The star which is cross shaped reminds us that this baby is not just God with us. He is also God for us. He is God who loves us, always, passionately, eternally.
God is with us at Christmas. And Easter. And Harvest and Remembrance. And at every new birth and every death bed. Every day at work. Every day at home. Every holiday, bus journey, crisis or moment of boredom. God is with us. Which means he is willing to be with you. This Christmas, why not let him come into your life? Let him give you the gift of new life, forgiveness, hope and companionship. God is with you and that is why I want to wish you, once again, a very blessed Christmas and God-filled New Year.
I’ve been having a bit of a hunt on-line, for information about my most famous predecessor, Arthur Dent. He became Rector of South Shoebury in 1580 and his name can be found on the board in St Andrew’s. Born in 1553 at the height of the religious conflicts of the Reformation and Counter-Reformation, Arthur was well-connected with many of the leading Puritans of his day. He was educated at Cambridge and ordained in his early 20s. He was married to a relative of Ezekiel Culverwell …I couldn’t find out her name. And he didn’t have any children. He died sometime between 1601 and 1607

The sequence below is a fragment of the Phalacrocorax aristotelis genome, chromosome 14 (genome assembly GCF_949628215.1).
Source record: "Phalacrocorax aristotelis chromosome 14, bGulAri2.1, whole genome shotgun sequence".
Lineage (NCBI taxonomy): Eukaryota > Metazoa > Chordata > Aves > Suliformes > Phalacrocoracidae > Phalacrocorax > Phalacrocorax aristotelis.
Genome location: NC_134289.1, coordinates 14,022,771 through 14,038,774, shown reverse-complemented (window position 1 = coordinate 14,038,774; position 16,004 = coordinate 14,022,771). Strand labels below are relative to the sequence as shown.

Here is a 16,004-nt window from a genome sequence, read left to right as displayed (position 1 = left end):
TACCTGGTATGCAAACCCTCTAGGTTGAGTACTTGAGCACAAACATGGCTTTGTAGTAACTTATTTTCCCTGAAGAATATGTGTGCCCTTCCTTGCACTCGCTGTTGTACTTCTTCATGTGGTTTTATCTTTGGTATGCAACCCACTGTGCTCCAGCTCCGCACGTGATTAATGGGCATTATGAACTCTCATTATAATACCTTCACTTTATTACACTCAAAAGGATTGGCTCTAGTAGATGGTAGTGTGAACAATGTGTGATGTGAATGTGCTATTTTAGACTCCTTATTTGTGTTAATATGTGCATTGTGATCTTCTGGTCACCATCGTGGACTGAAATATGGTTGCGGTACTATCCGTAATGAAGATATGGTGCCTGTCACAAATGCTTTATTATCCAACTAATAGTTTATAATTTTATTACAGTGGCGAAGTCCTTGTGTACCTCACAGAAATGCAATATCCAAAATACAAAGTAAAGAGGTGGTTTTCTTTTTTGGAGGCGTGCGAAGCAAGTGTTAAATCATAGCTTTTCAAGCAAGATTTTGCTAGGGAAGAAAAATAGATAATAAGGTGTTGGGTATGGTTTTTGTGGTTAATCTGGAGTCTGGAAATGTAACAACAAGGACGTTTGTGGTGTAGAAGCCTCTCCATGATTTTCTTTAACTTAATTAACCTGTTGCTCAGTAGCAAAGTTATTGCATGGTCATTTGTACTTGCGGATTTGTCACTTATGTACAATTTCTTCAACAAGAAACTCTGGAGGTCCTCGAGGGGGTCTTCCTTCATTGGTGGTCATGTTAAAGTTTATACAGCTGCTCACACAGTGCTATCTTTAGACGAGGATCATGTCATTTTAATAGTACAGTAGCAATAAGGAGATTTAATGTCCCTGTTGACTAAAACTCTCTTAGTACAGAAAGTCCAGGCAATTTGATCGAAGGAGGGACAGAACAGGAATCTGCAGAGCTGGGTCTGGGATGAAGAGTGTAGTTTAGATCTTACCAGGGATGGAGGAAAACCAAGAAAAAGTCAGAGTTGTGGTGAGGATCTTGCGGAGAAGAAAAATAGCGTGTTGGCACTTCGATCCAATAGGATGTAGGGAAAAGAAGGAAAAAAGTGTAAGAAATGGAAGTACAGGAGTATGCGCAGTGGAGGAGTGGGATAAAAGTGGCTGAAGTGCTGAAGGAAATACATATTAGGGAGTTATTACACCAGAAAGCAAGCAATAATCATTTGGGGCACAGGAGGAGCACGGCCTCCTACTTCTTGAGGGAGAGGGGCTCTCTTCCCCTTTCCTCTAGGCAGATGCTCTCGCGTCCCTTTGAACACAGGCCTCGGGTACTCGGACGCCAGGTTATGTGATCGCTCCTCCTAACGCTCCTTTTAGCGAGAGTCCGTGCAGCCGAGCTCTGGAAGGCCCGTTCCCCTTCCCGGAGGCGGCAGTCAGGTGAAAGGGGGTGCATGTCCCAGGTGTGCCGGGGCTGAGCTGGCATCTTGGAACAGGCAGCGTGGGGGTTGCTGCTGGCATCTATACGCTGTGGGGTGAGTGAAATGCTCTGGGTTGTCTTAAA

Arthur was a very devout and strict Christian. He preached with fervour; avoided ritual and was in trouble with his Bishop for not always keeping the rules: he was also a prolific writer. He wrote a very famous religious pamphlet called A Plain man’s Pathway to Heaven. Published after his death it had reached its 63rd edition within 60 years.
He wrote his pamphlet to help people live their Christian lives. He wanted to help people make an intelligent and conscious decision to follow Jesus throughout their lives and to be assured that they would be welcomed into heaven when they died. Having preached it and written about it throughout his life, it is moving to hear this account of his death.
H]is life was not more profitable to others, than his death was peaceable to himself: scarcely a groan was heard, though his fever must have been violent, which despatched him in three days. Having made a pithy confession of his faith, 'This faith,' said he, 'have I preached; this faith have I believed in; this faith I do die in; and this faith would I have sealed with my blood, if God had so thought good; and tell my brethren so.' He afterwards said, 'I have fought a good fight, I have finished my course, I have kept the faith; henceforth there is laid up for me the crown of righteousness: and, with his last breath, added, 'I have seen an end of all perfection, but thy law is exceeding broad.'